Unlike many of the heated forums across the country, Gingrey's meeting on reforming health care was calm, cool and collected. Gingrey was praised with standing ovations for his discontent with President Obama's proposed health care reform.
"When you really cut to the chase and do all the subtraction, you have about 10 to 15 million people who need our help. So we are going to spend $2.5 trillion over the next 15 years and junk our current system, throw the baby out with the bath water and turn the whole health care system in our country lock, stock and barrel over to the government? I say no," Gingrey said.
The congressman did acknowledge the need to reform the health care system in America.
"I do believe that we can save our health care system. I truly believe we have the best health care system in the world. It's too expensive and we need to do something about those, who through no fault of their own, are high risk. We need to create high risk pools," he said. "Insurance reform, I've said it a number of times, I think we can do that. It may take a little bit more than tweaking around the edges."
Kennesaw resident Melissa Rollins, 29, who is insured through her company, said she is most concerned about the projected trillions of dollars the reform will cost.
"It's a very huge problem and it's not an easy fix," she said.
John Drollinger, 63, of Kennesaw, said he was worried that health care reform is being pushed through without a full and proper debate.
"I don't think the American people are being listened to. We're ordinary common people and most of us don't get involved in politics. Washington is not listening to us," he said.
Drollinger has both private insurance and Medicare and said his insurance is affordable.
"This is a free country and we should have free choices. I don't need someone in Washington deciding that they know how to spend my money better than I do. They can take a hike," he said. "I would vote totally against this. I will do everything and my friends will do everything that if any congressman votes for this, no matter if they're here or in Texas, this will be their last chance to vote. We will throw their butts out."
Jon Whitmer, 62, of Kennesaw, said he just began getting social security this month.
"The fact that they're trying to do this on the back of Medicare and the fact that they can hardly make it work financially now with the projections they have, it's going to run into bankruptcy. The only way you can stop that is rationing health care," he said.
Whitmer is using Cobra for health insurance.
"I would like to see better access to health care, but not in a government program," he said.
Kennesaw resident Michael Cox, 50, said he is most concerned with health insurance for his children.
"I have great insurance right now. They're off my insurance starting next year and I'm concerned about what they're going to get," he said. "I would like to see everyone insured, but I believe everyone should also be paying to get it."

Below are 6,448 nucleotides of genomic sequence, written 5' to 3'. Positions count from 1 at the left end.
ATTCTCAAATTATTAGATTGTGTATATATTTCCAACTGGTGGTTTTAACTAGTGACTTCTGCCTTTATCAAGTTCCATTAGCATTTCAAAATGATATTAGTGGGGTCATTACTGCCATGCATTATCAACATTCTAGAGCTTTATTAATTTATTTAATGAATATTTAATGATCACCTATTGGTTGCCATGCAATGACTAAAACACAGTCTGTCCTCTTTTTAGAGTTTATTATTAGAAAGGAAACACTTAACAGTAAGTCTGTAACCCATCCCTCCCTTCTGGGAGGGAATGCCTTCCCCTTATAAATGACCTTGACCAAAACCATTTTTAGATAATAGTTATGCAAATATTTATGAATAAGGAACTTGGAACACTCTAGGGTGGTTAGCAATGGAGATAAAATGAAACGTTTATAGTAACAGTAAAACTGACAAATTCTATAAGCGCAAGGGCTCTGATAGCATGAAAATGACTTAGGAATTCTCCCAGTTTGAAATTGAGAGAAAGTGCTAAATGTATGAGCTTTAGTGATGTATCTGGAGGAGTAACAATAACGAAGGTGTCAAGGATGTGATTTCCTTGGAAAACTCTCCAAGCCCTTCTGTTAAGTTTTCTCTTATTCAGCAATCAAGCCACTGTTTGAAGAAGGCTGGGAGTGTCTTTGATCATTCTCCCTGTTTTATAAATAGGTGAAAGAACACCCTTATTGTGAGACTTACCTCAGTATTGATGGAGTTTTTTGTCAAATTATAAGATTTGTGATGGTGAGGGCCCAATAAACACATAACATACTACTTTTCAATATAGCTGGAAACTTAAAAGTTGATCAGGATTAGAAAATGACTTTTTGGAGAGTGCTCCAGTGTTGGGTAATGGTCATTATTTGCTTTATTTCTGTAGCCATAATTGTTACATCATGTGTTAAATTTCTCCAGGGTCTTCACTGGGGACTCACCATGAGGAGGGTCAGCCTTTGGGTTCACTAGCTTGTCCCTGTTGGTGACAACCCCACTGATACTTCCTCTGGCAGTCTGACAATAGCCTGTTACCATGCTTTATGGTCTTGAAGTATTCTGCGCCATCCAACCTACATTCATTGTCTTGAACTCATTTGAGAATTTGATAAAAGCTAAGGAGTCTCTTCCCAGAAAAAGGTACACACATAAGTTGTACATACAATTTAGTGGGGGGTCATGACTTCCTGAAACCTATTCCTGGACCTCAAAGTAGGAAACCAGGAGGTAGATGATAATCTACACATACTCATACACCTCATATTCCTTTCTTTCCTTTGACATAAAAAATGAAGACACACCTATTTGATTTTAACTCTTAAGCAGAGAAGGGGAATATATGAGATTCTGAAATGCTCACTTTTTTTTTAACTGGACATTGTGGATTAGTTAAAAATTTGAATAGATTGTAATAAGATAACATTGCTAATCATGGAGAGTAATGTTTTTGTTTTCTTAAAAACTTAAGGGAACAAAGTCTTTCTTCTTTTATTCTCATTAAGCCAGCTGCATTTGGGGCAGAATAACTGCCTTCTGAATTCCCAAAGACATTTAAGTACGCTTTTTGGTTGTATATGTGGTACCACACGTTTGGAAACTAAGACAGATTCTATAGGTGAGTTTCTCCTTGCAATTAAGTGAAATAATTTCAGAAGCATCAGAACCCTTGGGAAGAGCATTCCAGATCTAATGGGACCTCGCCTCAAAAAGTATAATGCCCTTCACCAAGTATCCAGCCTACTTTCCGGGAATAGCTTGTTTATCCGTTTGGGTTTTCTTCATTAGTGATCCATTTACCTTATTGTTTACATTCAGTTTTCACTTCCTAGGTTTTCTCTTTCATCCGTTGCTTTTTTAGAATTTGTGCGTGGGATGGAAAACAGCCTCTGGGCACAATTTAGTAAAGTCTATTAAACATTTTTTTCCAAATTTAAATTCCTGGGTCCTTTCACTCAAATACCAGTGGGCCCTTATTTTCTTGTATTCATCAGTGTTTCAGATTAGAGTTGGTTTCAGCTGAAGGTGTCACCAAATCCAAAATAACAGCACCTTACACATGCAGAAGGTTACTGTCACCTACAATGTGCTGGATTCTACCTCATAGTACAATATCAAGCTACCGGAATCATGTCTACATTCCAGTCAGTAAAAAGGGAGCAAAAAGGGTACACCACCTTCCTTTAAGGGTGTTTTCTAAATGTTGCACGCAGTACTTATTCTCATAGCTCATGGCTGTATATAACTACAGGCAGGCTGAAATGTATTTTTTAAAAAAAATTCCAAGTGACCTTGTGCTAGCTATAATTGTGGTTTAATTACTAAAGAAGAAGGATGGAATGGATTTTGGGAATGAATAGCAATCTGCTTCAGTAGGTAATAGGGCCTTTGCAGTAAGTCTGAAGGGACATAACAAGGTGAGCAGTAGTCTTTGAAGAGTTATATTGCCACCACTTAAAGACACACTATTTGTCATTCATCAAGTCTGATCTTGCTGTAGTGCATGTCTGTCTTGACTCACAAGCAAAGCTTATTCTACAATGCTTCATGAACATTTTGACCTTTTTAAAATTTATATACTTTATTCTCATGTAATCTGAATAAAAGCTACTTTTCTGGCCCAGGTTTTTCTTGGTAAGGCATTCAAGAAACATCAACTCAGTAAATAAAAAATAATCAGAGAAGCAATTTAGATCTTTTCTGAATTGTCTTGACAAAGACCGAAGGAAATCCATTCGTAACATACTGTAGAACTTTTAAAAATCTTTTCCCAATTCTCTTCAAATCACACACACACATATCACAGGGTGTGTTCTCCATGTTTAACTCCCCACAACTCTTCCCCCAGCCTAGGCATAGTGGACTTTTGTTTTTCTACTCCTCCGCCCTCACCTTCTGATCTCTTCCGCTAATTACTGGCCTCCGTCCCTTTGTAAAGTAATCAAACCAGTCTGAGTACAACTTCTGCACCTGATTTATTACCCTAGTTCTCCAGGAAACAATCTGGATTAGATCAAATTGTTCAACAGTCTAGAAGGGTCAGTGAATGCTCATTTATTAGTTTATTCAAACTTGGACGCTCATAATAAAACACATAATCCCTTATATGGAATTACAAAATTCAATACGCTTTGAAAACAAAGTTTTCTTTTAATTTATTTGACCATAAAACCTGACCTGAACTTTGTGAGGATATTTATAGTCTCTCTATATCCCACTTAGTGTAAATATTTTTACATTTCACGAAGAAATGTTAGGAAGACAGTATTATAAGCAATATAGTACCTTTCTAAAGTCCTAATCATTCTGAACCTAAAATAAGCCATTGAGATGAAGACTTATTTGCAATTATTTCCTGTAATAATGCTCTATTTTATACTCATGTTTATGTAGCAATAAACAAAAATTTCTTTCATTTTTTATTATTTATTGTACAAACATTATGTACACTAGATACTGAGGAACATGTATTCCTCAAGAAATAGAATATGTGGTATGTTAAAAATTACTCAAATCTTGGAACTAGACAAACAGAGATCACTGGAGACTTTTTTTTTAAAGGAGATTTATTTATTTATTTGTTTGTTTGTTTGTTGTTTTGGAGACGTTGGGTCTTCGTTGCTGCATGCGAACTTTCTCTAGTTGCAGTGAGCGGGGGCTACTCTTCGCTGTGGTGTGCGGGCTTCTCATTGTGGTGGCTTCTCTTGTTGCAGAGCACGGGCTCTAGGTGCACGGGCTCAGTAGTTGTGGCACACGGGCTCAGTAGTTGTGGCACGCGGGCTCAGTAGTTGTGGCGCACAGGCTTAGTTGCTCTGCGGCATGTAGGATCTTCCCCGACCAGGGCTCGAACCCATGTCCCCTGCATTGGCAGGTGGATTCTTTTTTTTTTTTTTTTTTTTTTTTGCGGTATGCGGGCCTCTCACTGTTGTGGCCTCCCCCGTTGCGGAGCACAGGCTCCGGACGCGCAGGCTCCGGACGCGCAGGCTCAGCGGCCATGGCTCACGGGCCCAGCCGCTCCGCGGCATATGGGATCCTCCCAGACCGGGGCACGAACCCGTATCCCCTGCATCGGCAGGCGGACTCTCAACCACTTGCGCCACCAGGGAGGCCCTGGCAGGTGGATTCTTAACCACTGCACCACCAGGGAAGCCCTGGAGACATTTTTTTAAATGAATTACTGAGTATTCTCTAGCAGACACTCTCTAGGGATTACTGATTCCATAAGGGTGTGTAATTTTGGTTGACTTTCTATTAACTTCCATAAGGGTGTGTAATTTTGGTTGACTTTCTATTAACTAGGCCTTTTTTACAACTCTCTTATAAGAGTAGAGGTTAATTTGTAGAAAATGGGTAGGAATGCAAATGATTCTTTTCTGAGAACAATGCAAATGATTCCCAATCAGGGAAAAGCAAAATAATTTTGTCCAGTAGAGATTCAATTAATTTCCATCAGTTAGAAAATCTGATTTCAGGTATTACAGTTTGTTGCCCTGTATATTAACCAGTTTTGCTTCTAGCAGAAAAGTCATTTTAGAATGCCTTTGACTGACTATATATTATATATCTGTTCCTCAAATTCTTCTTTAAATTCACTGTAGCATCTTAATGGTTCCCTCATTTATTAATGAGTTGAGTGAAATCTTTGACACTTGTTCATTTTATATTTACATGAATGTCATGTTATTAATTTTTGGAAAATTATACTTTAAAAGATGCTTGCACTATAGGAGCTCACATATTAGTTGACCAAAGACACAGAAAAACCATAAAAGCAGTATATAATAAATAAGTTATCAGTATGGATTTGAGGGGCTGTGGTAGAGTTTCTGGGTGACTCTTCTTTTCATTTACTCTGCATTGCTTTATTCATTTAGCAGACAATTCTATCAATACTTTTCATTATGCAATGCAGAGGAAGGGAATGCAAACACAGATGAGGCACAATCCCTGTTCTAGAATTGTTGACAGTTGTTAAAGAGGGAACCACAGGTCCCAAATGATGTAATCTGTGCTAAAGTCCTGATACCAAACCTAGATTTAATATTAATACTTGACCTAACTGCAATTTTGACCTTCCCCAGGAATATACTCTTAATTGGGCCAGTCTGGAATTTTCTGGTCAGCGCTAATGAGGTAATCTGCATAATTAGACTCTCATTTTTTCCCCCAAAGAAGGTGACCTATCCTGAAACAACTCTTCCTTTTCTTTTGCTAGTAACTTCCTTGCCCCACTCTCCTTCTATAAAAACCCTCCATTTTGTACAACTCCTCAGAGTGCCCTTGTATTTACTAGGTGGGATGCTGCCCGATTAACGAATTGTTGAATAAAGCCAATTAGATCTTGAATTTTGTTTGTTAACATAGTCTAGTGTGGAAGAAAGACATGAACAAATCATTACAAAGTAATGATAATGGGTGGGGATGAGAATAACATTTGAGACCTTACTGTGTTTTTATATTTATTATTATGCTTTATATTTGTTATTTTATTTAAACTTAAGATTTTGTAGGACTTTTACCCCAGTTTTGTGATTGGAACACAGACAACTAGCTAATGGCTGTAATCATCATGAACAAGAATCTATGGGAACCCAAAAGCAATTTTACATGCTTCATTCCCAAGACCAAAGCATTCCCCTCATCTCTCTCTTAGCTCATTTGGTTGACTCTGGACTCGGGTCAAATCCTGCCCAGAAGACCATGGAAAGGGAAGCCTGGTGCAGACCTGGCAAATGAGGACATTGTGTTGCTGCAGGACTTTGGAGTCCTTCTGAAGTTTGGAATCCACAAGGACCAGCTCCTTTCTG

Meantime, in an opinion column printed Thursday, Obama said, "This is what reform is about. If you don't have health insurance, you will finally have quality, affordable options once we pass reform. If you have health insurance, we will make sure that no insurance company or government bureaucrat gets between you and the care you need. If you like your doctor, you can keep your doctor. If you like your health care plan, you can keep your health care plan. This is not about putting the government in charge of your health insurance. I don't believe anyone should be in charge of your health care decisions but you and your doctor-not government bureaucrats, not insurance companies."
Also, Obama has told opponents of his proposed health care reform that it is deficit neutral and that he would not sign any health care reform that isn't paid for.
Community activist D.A. King told Gingrey he was frustrated that he recently got rejected for the health insurance coverage he was promised when he signed up as a United States Marine in 1969.
"I was told at that time that as a condition of my service I would have free no-cost medical treatment for the rest of my life. I stand before you at 57 years old having received a letter from the V.A. telling me that because of a means test, I am not eligible for any part of that promised care, but I watch as my tax dollars go to pay for people in an emergency room for people who are in this country in violation of our laws. It is very upsetting," he said.
Gingrey responded that the bill says no subsidies or government sponsored or supported health care will go to illegal immigrants, but it changes the identification process.
"You could almost say to a test as to who you are, 'well mama says that's who I am,'" he said.
Most of the audience applauded the Congressman's comments, but even some of his supporters said they were concerned they could do nothing to stop the bill from passing.
The meeting was at the Ben Robertson Community Center in Kennesaw.
Gingrey officials said he would host a second town hall meeting Aug. 31 at the Cobb Civic Center.